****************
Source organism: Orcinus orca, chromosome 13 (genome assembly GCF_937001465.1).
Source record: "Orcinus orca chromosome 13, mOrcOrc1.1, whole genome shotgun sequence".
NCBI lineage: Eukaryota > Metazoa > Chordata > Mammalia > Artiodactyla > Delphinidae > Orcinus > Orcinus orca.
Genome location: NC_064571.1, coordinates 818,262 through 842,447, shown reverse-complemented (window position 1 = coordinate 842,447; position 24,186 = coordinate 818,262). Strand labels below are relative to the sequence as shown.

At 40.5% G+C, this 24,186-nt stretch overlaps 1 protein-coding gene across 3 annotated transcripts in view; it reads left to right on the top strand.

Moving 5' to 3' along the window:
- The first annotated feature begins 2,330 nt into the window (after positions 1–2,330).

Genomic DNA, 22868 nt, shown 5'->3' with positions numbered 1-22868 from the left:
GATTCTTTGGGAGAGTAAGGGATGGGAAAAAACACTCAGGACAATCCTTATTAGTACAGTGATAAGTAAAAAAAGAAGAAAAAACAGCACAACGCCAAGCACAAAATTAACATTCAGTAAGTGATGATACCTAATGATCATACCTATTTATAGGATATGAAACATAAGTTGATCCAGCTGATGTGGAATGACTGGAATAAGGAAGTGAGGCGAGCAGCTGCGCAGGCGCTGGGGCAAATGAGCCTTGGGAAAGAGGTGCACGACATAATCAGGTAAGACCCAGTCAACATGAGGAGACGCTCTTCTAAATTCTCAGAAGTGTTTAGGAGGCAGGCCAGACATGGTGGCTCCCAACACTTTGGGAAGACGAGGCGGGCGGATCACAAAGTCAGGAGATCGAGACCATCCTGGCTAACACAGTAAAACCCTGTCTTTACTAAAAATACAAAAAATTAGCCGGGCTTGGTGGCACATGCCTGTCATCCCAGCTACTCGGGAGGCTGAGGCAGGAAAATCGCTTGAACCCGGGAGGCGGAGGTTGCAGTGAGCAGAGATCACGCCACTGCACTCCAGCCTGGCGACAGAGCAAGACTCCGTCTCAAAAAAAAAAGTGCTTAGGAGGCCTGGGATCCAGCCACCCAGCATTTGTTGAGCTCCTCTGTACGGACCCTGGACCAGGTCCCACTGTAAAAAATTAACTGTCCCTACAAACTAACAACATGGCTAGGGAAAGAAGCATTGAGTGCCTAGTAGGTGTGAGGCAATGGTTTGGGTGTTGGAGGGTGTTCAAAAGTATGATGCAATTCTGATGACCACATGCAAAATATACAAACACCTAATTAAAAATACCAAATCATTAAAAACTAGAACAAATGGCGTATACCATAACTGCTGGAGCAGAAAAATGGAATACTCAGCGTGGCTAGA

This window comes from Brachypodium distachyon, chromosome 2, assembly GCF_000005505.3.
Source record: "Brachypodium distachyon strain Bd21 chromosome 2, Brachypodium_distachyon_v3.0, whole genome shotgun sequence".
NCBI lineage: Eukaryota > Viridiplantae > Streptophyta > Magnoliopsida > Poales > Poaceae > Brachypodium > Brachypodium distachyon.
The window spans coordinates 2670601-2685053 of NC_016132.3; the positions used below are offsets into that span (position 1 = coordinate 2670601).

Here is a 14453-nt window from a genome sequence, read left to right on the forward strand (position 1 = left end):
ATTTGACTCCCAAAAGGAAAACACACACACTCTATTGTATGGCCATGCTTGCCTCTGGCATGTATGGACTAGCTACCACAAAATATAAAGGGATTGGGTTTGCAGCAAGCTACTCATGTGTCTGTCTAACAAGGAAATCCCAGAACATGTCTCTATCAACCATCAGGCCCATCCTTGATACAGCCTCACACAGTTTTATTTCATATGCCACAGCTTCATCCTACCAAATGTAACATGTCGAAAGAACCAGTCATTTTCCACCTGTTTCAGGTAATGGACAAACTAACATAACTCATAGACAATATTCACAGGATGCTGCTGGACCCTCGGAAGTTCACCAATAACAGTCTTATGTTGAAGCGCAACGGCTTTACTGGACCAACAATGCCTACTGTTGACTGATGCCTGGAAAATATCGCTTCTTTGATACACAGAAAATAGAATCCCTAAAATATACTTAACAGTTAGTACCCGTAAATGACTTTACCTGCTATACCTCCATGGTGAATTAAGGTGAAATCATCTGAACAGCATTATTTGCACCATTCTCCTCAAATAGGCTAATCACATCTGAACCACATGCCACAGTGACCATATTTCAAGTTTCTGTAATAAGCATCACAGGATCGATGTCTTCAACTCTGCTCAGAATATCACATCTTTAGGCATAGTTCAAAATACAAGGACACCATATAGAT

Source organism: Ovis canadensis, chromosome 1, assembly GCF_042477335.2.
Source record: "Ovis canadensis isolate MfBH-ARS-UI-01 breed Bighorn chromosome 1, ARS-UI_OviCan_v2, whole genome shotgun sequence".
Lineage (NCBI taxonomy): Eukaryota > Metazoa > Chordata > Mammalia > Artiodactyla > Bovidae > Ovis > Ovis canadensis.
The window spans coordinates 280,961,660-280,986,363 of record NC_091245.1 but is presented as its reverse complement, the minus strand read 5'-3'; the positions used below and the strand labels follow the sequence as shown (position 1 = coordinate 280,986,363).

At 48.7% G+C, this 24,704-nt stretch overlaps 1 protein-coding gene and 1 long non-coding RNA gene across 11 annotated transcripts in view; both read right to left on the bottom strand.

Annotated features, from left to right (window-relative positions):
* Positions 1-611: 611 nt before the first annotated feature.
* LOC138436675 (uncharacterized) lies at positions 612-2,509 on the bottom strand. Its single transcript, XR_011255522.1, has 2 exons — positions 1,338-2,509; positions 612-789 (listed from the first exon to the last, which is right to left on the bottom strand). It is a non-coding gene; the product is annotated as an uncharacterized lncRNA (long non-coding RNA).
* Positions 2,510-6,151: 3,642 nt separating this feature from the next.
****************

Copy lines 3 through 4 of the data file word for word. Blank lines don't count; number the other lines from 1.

NCBI lineage: Eukaryota > Metazoa > Chordata > Mammalia > Artiodactyla > Delphinidae > Orcinus > Orcinus orca.
Genome location: NC_064571.1, coordinates 818,262 through 842,447, shown reverse-complemented (window position 1 = coordinate 842,447; position 24,186 = coordinate 818,262). Strand labels below are relative to the sequence as shown.